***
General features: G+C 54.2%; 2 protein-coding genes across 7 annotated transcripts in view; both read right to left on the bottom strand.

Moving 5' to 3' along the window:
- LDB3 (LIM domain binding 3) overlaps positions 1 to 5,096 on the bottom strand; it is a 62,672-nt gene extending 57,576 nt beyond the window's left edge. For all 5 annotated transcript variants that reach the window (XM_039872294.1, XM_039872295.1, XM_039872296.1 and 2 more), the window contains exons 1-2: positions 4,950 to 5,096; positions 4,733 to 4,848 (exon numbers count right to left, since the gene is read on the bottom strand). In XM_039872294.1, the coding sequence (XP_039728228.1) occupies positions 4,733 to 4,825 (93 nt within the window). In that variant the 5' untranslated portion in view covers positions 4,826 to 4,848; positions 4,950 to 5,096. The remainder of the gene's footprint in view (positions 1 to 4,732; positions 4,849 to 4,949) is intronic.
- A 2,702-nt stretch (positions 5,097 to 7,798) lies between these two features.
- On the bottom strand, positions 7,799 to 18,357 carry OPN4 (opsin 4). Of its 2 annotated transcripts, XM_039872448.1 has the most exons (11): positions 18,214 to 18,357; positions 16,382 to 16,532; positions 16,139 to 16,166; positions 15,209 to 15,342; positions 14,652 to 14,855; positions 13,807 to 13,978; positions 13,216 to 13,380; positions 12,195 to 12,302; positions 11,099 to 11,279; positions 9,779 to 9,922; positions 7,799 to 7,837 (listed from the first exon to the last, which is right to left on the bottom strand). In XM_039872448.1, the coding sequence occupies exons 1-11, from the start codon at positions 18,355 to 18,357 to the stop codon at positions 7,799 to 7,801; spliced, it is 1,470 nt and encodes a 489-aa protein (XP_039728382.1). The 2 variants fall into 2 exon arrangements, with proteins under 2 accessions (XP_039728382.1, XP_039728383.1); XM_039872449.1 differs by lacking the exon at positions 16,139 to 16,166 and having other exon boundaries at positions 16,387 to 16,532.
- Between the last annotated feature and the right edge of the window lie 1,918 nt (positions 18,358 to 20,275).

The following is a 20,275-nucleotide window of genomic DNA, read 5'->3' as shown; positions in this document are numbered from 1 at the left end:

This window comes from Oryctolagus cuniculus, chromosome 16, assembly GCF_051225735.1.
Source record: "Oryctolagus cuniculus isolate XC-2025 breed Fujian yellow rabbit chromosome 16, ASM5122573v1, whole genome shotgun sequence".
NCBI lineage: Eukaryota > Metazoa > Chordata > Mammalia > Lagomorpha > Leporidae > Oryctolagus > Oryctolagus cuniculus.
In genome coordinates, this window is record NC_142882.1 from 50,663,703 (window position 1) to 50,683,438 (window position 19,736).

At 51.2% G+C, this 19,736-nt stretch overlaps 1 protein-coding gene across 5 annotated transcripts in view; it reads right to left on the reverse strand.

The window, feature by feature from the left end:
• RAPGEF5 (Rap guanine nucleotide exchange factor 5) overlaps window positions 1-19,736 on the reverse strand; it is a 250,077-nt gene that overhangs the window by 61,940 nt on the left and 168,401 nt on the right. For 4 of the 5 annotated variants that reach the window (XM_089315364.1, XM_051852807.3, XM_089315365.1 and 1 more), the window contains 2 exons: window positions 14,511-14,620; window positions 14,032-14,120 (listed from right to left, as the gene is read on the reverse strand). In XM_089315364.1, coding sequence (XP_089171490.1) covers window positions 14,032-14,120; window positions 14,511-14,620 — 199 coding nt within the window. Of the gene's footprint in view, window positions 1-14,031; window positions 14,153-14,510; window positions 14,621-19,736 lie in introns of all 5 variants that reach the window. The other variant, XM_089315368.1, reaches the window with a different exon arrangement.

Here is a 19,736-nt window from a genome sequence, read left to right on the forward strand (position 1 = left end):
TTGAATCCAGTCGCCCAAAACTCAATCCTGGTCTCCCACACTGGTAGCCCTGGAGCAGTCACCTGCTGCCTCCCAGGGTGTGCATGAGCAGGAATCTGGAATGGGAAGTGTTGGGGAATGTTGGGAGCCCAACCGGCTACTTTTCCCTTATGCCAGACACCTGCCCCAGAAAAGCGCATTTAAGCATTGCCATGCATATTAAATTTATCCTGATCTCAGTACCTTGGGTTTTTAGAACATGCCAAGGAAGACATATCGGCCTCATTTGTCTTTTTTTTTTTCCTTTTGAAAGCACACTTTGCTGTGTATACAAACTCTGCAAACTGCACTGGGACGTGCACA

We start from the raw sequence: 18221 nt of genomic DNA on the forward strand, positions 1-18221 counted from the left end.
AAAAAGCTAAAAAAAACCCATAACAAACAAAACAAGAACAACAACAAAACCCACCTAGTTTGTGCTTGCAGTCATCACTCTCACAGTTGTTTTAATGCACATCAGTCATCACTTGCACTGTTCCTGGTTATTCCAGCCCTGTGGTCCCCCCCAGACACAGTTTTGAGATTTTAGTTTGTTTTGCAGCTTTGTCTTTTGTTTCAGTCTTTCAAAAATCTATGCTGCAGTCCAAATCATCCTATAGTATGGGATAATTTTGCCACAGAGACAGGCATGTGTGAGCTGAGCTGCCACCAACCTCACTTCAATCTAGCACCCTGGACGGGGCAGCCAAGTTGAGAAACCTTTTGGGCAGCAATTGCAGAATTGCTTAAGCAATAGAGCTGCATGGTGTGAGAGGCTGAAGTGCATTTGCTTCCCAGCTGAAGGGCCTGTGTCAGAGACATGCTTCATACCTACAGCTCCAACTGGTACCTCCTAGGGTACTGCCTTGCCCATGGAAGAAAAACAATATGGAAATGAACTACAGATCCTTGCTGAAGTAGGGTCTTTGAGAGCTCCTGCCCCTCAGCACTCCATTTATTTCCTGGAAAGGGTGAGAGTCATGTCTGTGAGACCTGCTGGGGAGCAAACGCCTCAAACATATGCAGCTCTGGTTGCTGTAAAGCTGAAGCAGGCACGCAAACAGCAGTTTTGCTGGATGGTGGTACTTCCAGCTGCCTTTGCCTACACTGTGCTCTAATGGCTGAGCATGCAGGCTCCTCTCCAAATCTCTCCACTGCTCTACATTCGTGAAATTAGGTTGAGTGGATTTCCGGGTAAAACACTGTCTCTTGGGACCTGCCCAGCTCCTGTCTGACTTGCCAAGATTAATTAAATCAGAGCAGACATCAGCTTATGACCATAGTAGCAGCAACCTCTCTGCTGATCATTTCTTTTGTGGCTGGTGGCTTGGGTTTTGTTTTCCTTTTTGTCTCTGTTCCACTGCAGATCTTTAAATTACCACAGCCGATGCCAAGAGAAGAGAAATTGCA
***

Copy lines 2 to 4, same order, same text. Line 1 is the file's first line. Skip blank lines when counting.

Moving 5' to 3' along the window:
- LDB3 (LIM domain binding 3) overlaps positions 1 to 5,096 on the bottom strand; it is a 62,672-nt gene extending 57,576 nt beyond the window's left edge. For all 5 annotated transcript variants that reach the window (XM_039872294.1, XM_039872295.1, XM_039872296.1 and 2 more), the window contains exons 1-2: positions 4,950 to 5,096; positions 4,733 to 4,848 (exon numbers count right to left, since the gene is read on the bottom strand). In XM_039872294.1, the coding sequence (XP_039728228.1) occupies positions 4,733 to 4,825 (93 nt within the window). In that variant the 5' untranslated portion in view covers positions 4,826 to 4,848; positions 4,950 to 5,096. The remainder of the gene's footprint in view (positions 1 to 4,732; positions 4,849 to 4,949) is intronic.
- A 2,702-nt stretch (positions 5,097 to 7,798) lies between these two features.